Well, a year and a half after I wrote Help, My Cat Can't Pee on BlogHer, my sweet little black cat, Kizzy, almost died again from a total urinary blockage. Thankfully, before he blocked completely, we'd already decided to take the rather dramatic step of perineal urethrostomy surgery.
Cats become candidates for this crazy surgery after they've been blocked three or more times, according to my vet. A year ago, we thought we'd never do it. The surgery is drastic: The vet cuts off the cat's penis and tacks the sides of the urethra open wider with sutures. After those sutures dissolve, your cat has a nice wide urine highway right underneath his anus. (He's still a "he," technically, albeit a "he" with no penis.) (Genitals don't equal gender, anyway. Kizzy would like you all to know he is indeed, still a mancat.)
Kizzy went in for his third catheterization several weeks ago, and I talked to my husband before I took him about the threshold for surgery. Primarily we wanted to weigh how likely Kizzy was to face problems later in life, like incontinence or pain. Secondarily, we wanted to know how much the surgery would cost. We were already shelling out hundreds of dollars every time he was hospitalized for a blockage, so our tolerance for vet bills is high, but we weren't going to bankrupt my daughter's college fund or anything. Finally, we wanted to know if it would actually work.
I, of course, asked Dr. Google, and that's why I decided to write this post. I did see a lot of message boards, but I didn't find many blog posts that detailed someone's personal experience from beginning to end, and that's really what I wished for when I went looking.
After we agreed to the surgery (which in the Kansas City area cost around $1,200), Kizzy was scheduled for the next day. (He was already catheterized and they needed to let that flush out and make sure he was okay before they proceeded.)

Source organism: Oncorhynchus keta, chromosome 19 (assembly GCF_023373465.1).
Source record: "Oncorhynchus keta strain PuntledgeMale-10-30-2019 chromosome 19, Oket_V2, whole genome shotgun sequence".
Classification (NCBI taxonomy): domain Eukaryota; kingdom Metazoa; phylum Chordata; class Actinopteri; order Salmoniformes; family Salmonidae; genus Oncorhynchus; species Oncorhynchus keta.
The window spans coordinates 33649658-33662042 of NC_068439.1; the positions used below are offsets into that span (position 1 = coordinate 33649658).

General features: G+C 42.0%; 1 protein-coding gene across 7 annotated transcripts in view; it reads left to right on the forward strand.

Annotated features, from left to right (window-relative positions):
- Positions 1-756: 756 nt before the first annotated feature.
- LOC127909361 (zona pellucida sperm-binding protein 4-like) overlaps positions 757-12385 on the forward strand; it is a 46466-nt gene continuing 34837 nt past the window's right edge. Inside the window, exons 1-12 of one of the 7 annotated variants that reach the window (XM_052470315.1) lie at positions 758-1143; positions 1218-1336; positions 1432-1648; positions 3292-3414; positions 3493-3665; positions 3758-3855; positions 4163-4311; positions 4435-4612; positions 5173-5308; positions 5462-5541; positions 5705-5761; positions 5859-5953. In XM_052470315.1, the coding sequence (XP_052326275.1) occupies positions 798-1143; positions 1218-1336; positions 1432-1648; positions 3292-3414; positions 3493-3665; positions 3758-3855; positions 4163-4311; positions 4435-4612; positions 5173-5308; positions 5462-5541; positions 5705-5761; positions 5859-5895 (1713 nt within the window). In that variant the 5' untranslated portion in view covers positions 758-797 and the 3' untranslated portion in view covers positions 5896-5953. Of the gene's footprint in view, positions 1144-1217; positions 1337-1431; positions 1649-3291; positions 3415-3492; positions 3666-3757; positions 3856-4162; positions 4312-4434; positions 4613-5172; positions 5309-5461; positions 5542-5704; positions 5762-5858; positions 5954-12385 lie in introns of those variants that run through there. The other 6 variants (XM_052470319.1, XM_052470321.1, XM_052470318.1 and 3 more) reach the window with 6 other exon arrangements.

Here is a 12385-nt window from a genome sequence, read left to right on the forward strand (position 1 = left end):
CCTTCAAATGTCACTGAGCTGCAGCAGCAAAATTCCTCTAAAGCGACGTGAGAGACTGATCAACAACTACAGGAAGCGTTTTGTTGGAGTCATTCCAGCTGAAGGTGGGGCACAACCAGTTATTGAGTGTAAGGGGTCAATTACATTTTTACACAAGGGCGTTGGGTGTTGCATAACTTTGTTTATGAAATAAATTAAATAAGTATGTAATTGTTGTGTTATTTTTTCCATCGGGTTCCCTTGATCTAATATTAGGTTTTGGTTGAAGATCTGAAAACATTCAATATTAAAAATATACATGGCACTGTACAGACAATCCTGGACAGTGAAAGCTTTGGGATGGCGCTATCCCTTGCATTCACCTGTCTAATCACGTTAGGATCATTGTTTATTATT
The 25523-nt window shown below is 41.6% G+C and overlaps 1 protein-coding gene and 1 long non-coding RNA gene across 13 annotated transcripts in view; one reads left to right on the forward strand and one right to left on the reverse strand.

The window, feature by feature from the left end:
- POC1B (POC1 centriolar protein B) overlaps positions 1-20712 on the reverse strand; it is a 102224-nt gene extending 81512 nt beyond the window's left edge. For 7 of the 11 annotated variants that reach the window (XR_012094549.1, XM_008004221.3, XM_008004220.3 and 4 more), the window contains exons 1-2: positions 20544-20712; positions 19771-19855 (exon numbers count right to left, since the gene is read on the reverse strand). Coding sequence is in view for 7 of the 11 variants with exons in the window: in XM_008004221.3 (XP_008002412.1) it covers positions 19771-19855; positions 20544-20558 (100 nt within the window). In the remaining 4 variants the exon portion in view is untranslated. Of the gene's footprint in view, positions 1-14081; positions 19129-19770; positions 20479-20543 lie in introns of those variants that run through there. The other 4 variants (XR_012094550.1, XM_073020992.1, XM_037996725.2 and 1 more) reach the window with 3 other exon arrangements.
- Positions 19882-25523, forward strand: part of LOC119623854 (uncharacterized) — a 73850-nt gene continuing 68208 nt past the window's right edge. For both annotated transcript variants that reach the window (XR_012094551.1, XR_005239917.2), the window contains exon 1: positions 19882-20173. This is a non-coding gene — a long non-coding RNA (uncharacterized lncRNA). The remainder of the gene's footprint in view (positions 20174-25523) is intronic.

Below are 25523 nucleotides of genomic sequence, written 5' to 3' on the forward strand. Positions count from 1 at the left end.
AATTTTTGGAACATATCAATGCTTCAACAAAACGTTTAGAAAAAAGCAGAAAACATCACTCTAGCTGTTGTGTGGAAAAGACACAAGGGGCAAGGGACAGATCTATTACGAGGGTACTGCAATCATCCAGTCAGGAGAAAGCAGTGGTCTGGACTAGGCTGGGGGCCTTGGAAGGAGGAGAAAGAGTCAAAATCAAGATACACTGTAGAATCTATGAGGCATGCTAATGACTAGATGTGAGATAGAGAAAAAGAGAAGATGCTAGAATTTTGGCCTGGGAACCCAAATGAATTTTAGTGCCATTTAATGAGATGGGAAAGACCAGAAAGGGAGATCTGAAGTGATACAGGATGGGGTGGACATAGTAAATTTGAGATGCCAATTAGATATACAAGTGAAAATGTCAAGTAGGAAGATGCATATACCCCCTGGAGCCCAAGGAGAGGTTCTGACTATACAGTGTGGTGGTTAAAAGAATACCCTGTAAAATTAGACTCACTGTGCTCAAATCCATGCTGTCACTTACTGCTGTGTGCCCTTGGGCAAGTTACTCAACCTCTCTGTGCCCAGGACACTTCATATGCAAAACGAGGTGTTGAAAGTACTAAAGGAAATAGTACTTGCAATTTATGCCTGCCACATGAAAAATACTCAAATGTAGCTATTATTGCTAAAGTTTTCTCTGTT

The surgery itself was done by a vet who had done them before and had no real complications from any of her patients. She told me after the surgery that Kizzy had developed scar tissue again immediately after his catheter was removed for surgery prep, and she actually had to amputate the tip of his penis in order to insert the surgery catheter. So, in other words, he was 100% blocked and would've definitely died if we hadn't had the surgery. This removed any doubt I had about whether or not the risk was too great in retrospect.
We went to visit Kizzy in the hospital after he came out of anesthetic. He was very out of it and his pupils looked like silver dollars, but he was also extremely affectionate and happy to see us. It was hard not to take him home that night but I wanted to be sure he was okay. We once made the mistake of bringing him home too early after a catheterization and that was a nightmare. Also, we were going into a weekend and anyone who has ever handed over a mortgage payment to an emergency vet wants to avoid that experience if at all possible.
The next day, the vet cleared Kizzy to come home. He was very eager to leave. We brought him home and put him in the unfinished basement where his litter boxes are usually located. We wanted to keep him down there a) to be very close to his litter boxes b) so he wouldn't have to climb any stairs to meet his basic needs and c) because we weren't sure if he would be a dribble monster. Cat urine is ... difficult ... to get out of carpet or bedding.
We gave Kizzy pain meds every morning. I got up in the wee hours of the morning and went downstairs and slept with him the first two nights after surgery. He was definitely in pain toward the end of the 24-hour pain med period and seemed to take comfort in being held. He also had a cone on his head, which made sleeping difficult.